Parents: Keep Open Dialogue on 13 Reasons Why

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The events leading up to a fictional high school girl’s suicide, chronicled in Netflix’s new “13 Reasons Why” series, have gone viral with adolescents and teens since the show debuted in March 2017. As Netflix announced a second season for the show, Premier Health Now talked to Samaritan Behavioral Health Director Melissa Jones, MRC, LPCC-SC, LICDC-CS, about the show’s potential positive and negative impacts.

Jones, who frequently counsels adolescents and teens — and has a 12-year-old of her own — notes the appeal to teens and preteens of this coming-of-age series.

“The series is provocative, touching on all facets of what an adolescent may be experiencing: social media, bullying, categorization of kids as ‘popular or less popular,’ alcohol use, drugs, rape, lack of parental understanding, and being a new kid at school,” Jones says. The idea is not new. We’ve had movies in every era that discuss the life of the adolescent. ‘The Breakfast Club’, ‘Last American Virgin,’ ‘Less than Zero’ — all tackled adult content but were geared towards the young population. This series simply intensifies the viewing.”

The show is rated “MA for Mature Audiences,” which should be followed, Jones cautions. The dilemma for parents is that young people without a Netflix account can still access components of the series through YouTube and other sources.

“Don’t assume because your teens haven’t initiated discussion about this series that they don’t know about it or haven’t watched it,” Jones says. If your teens are going to watch the series, she recommends parents have full knowledge of the show’s content. “Navigating them through the content is essential,” Jones explains.

Positives and Negatives of the Show

Jones says that on the positive side, “13 Reasons Why” presents an opportunity for open communication with your child about coping with painful life events. It allows you to make the point that suicide isn’t heroic or an appropriate response to life’s challenges. It allows parents the ability to reinforce to their teens the need to reach out for support when feelings and thoughts become overwhelming.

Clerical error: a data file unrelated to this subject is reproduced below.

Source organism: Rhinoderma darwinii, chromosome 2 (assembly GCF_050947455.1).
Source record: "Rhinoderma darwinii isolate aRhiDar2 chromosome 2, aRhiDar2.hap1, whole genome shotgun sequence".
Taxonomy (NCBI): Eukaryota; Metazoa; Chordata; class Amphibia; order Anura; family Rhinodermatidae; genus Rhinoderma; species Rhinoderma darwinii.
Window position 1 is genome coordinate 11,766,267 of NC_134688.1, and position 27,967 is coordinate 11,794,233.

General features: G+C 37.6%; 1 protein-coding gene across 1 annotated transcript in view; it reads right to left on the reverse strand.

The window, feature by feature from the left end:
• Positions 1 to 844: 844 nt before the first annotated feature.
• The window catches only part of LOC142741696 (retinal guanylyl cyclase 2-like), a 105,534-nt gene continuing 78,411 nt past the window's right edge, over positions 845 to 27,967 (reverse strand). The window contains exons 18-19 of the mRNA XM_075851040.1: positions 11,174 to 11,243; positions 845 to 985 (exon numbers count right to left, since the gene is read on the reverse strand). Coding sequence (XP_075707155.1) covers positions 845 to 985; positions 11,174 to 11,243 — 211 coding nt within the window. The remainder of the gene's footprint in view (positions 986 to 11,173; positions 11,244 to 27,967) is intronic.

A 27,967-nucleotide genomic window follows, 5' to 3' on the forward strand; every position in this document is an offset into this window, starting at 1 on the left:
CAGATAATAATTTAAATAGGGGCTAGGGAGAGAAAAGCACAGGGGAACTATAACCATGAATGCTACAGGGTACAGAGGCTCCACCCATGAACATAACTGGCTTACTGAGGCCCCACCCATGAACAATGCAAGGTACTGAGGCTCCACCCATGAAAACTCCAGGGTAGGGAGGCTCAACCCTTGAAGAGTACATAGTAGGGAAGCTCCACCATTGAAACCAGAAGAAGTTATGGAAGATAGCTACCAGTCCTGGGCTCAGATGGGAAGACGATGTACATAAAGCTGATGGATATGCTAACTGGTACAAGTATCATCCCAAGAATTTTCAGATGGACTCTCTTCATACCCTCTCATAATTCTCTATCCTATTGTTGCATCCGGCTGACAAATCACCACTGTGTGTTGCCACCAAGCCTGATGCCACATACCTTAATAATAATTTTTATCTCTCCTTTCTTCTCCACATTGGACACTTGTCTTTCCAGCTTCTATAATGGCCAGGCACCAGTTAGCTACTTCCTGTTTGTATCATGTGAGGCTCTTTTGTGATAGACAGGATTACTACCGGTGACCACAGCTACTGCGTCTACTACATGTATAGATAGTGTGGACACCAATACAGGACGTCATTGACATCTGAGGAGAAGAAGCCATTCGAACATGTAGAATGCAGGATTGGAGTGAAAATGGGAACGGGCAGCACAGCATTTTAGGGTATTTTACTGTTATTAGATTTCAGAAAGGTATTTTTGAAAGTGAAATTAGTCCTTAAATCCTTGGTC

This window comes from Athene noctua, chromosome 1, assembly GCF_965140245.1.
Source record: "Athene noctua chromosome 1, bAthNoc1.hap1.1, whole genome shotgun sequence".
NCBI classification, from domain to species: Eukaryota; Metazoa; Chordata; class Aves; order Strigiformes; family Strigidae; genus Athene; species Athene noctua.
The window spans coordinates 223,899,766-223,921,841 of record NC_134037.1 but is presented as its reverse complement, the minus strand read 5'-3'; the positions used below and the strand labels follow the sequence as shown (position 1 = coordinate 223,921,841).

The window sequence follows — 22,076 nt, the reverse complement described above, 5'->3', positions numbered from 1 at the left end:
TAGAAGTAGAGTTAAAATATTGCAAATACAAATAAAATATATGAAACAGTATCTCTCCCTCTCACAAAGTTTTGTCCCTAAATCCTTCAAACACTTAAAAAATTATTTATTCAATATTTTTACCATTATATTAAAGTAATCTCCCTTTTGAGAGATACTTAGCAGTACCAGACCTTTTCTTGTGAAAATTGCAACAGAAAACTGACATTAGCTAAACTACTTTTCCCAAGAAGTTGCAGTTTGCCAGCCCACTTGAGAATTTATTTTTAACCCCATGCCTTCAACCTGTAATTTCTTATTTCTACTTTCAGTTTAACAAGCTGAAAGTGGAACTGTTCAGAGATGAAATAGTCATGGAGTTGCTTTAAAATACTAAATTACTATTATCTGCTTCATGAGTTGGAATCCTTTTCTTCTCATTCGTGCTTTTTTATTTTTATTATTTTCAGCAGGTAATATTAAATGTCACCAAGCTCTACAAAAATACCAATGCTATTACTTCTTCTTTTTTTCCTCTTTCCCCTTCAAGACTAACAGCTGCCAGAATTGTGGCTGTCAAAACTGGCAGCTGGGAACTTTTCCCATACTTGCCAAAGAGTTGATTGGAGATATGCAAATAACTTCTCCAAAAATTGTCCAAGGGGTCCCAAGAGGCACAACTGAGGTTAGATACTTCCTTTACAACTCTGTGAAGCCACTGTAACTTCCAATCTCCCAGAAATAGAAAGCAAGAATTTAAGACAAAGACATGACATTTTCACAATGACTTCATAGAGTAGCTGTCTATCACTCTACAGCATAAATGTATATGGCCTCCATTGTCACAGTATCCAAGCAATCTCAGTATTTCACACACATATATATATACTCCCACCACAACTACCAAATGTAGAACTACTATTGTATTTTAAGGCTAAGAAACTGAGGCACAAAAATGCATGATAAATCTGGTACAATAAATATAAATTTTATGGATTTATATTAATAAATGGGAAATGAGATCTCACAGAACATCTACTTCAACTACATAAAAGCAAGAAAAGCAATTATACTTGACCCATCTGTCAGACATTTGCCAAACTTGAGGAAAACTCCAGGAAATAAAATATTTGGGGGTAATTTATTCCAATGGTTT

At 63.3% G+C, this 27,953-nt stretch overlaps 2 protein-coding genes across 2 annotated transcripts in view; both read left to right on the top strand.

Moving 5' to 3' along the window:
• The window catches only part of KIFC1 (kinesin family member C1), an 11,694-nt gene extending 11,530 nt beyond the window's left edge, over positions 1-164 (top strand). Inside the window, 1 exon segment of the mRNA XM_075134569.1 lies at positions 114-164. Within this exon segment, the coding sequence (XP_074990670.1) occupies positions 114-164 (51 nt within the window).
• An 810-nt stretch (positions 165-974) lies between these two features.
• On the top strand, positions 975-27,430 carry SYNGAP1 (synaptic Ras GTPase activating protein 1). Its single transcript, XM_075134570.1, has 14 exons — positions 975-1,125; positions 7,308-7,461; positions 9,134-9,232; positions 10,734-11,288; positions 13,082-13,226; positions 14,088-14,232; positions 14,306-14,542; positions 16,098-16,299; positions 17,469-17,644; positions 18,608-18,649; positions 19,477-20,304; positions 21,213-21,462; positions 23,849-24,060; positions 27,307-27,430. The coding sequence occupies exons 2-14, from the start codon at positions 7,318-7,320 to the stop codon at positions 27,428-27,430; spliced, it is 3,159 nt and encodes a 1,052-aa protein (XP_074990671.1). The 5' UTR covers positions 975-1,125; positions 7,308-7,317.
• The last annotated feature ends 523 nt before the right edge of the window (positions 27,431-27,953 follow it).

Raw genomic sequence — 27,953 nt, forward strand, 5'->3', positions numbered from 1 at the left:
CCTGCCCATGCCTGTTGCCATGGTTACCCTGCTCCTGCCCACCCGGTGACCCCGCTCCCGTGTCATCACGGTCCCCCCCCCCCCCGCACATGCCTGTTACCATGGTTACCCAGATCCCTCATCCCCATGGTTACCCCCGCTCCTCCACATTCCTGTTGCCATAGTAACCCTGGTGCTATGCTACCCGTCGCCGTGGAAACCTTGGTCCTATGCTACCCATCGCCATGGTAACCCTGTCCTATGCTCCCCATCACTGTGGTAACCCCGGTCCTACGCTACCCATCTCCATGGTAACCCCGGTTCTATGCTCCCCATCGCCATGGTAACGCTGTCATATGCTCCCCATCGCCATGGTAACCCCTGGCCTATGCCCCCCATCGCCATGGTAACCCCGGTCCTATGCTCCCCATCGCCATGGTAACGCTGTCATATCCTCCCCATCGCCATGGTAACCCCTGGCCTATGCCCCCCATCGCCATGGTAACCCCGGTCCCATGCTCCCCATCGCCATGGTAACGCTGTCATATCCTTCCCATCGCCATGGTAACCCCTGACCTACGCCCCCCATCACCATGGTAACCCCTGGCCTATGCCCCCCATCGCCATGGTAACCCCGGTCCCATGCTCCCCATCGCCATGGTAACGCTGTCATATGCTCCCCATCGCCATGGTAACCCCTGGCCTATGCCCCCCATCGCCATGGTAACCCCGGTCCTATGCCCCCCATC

“It needs to be an organic, open discussion,” Jones says. “Be ready to discuss rough content. Communicating with a strong emotional response, lecturing or passing judgment can cause kids to shut down.”

If there is a danger to the show, she believes, it’s for teens who may already be struggling with their emotional health. Viewing could emphasize an increase in negative feelings and responses in behavior. “As parents, we have to remember that the adolescent brain is still ‘under construction,’” Jones explains. “The cerebral cortex where reasoning and thoughtful decision-making happens is not developed quite yet. This causes our teens to often act impulsively. There are multiple examples of this in ‘13 Reasons Why.’”

Jones says the series accurately portrays a teen’s feelings of being overwhelmed, the importance of peers, and the egocentric nature of this age group. It doesn’t reflect the high anxiety, depression, isolation and decline in physical appearance that she often sees in her young clients. 

“We still don’t fully understand that our kids are being raised in a non-stop, technologically driven world. They can’t go home and have a safe space. They’re always accessible now. As a teen, you’re expected to engage at some level in social media. That is a huge responsibility for an adolescent who is still evolving and trying to figure out good decision-making skills. It’s a constant test,” Jones says.

She continues, “This isn’t the childhood we had. Our children are regularly exposed to very adult-themed content. If we continue to communicate openness, we can step in and start the conversation to positive choices.”

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